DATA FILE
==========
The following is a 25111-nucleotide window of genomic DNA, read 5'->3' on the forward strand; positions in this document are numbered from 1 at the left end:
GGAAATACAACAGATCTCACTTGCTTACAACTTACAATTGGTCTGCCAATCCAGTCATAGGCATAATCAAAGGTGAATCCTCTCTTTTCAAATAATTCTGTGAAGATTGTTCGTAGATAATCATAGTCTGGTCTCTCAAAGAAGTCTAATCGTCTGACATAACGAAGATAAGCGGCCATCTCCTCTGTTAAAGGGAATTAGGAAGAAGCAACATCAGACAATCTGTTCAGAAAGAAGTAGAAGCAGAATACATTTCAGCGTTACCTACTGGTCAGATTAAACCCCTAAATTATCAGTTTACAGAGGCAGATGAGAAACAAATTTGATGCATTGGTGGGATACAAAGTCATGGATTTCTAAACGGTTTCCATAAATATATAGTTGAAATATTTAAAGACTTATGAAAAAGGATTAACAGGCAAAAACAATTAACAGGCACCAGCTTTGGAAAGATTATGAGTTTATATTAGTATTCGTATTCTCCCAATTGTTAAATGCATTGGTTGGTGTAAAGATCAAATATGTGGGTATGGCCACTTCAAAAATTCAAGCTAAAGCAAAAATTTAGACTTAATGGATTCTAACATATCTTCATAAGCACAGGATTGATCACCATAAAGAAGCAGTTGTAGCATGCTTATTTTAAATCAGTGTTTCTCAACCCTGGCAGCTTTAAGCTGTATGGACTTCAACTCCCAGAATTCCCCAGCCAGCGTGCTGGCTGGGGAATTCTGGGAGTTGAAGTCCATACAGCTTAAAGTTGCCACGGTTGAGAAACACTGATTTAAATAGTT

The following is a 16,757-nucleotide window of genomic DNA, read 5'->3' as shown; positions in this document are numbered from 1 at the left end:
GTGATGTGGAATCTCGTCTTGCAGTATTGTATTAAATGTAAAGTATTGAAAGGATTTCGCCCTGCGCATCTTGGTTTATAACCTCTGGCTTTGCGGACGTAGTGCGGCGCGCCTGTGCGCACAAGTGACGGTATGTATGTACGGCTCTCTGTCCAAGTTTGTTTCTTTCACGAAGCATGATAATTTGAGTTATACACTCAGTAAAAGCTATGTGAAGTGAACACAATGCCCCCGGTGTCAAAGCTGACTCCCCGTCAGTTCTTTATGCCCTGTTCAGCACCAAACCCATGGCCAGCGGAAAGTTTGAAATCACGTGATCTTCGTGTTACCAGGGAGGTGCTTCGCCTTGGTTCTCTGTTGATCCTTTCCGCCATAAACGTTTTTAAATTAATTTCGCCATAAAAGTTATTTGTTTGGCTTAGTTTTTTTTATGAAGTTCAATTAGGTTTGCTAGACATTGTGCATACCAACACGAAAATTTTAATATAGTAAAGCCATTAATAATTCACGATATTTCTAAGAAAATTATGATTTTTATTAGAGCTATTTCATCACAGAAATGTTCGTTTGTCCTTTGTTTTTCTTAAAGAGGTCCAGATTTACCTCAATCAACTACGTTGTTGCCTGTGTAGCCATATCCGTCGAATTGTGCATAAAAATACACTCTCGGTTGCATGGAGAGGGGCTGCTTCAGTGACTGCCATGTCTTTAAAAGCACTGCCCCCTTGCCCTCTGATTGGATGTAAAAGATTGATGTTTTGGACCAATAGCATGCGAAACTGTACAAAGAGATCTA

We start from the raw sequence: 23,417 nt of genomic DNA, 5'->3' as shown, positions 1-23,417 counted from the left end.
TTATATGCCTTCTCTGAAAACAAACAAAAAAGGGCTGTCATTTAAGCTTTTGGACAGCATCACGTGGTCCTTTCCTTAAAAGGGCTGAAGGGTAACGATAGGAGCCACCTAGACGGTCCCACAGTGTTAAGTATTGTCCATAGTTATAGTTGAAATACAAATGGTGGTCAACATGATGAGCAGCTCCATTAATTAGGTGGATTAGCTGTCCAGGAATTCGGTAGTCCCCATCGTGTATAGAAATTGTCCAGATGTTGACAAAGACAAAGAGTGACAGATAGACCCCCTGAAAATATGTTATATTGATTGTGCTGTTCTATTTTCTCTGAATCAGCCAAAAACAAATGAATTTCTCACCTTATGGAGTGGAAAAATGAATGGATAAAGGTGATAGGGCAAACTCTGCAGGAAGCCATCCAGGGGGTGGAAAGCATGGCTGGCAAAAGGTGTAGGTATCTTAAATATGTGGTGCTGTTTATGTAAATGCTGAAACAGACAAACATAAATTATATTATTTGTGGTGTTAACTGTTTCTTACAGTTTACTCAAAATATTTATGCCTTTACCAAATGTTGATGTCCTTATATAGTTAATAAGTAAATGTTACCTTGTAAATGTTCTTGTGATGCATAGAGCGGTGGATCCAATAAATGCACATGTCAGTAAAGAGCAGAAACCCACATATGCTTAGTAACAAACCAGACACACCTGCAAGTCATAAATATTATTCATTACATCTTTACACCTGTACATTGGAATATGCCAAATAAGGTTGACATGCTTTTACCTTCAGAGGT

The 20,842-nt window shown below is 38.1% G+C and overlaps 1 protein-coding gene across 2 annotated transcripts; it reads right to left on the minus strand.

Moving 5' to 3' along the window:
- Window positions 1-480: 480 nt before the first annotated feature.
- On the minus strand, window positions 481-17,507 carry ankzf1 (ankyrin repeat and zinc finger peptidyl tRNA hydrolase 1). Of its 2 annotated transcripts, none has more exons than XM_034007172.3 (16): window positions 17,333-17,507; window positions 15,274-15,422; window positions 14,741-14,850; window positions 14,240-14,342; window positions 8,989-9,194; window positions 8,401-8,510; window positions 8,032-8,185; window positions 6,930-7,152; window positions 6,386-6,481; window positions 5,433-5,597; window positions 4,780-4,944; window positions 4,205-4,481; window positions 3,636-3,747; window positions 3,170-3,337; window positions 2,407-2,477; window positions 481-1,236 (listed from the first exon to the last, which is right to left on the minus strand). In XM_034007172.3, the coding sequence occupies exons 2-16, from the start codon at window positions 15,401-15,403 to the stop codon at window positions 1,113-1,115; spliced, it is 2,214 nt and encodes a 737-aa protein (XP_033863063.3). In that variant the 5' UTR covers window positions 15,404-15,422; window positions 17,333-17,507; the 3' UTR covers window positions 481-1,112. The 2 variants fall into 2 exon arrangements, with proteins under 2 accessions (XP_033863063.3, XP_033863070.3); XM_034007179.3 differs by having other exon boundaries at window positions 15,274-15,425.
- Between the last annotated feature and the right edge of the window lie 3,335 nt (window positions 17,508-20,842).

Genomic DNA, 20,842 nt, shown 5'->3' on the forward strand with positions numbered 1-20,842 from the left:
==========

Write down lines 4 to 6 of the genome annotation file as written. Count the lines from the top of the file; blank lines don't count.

GTGATGTGGAATCTCGTCTTGCAGTATTGTATTAAATGTAAAGTATTGAAAGGATTTCGCCCTGCGCATCTTGGTTTATAACCTCTGGCTTTGCGGACGTAGTGCGGCGCGCCTGTGCGCACAAGTGACGGTATGTATGTACGGCTCTCTGTCCAAGTTTGTTTCTTTCACGAAGCATGATAATTTGAGTTATACACTCAGTAAAAGCTATGTGAAGTGAACACAATGCCCCCGGTGTCAAAGCTGACTCCCCGTCAGTTCTTTATGCCCTGTTCAGCACCAAACCCATGGCCAGCGGAAAGTTTGAAATCACGTGATCTTCGTGTTACCAGGGAGGTGCTTCGCCTTGGTTCTCTGTTGATCCTTTCCGCCATAAACGTTTTTAAATTAATTTCGCCATAAAAGTTATTTGTTTGGCTTAGTTTTTTTTATGAAGTTCAATTAGGTTTGCTAGACATTGTGCATACCAACACGAAAATTTTAATATAGTAAAGCCATTAATAATTCACGATATTTCTAAGAAAATTATGATTTTTATTAGAGCTATTTCATCACAGAAATGTTCGTTTGTCCTTTGTTTTTCTTAAAGAGGTCCAGATTTACCTCAATCAACTACGTTGTTGCCTGTGTAGCCATATCCGTCGAATTGTGCATAAAAATACACTCTCGGTTGCATGGAGAGGGGCTGCTTCAGTGACTGCCATGTCTTTAAAAGCACTGCCCCCTTGCCCTCTGATTGGATGTAAAAGATTGATGTTTTGGACCAATAGCATGCGAAACTGTACAAAGAGATCTA

We start from the raw sequence: 23,417 nt of genomic DNA, 5'->3' as shown, positions 1-23,417 counted from the left end.
TTATATGCCTTCTCTGAAAACAAACAAAAAAGGGCTGTCATTTAAGCTTTTGGACAGCATCACGTGGTCCTTTCCTTAAAAGGGCTGAAGGGTAACGATAGGAGCCACCTAGACGGTCCCACAGTGTTAAGTATTGTCCATAGTTATAGTTGAAATACAAATGGTGGTCAACATGATGAGCAGCTCCATTAATTAGGTGGATTAGCTGTCCAGGAATTCGGTAGTCCCCATCGTGTATAGAAATTGTCCAGATGTTGACAAAGACAAAGAGTGACAGATAGACCCCCTGAAAATATGTTATATTGATTGTGCTGTTCTATTTTCTCTGAATCAGCCAAAAACAAATGAATTTCTCACCTTATGGAGTGGAAAAATGAATGGATAAAGGTGATAGGGCAAACTCTGCAGGAAGCCATCCAGGGGGTGGAAAGCATGGCTGGCAAAAGGTGTAGGTATCTTAAATATGTGGTGCTGTTTATGTAAATGCTGAAACAGACAAACATAAATTATATTATTTGTGGTGTTAACTGTTTCTTACAGTTTACTCAAAATATTTATGCCTTTACCAAATGTTGATGTCCTTATATAGTTAATAAGTAAATGTTACCTTGTAAATGTTCTTGTGATGCATAGAGCGGTGGATCCAATAAATGCACATGTCAGTAAAGAGCAGAAACCCACATATGCTTAGTAACAAACCAGACACACCTGCAAGTCATAAATATTATTCATTACATCTTTACACCTGTACATTGGAATATGCCAAATAAGGTTGACATGCTTTTACCTTCAGAGGT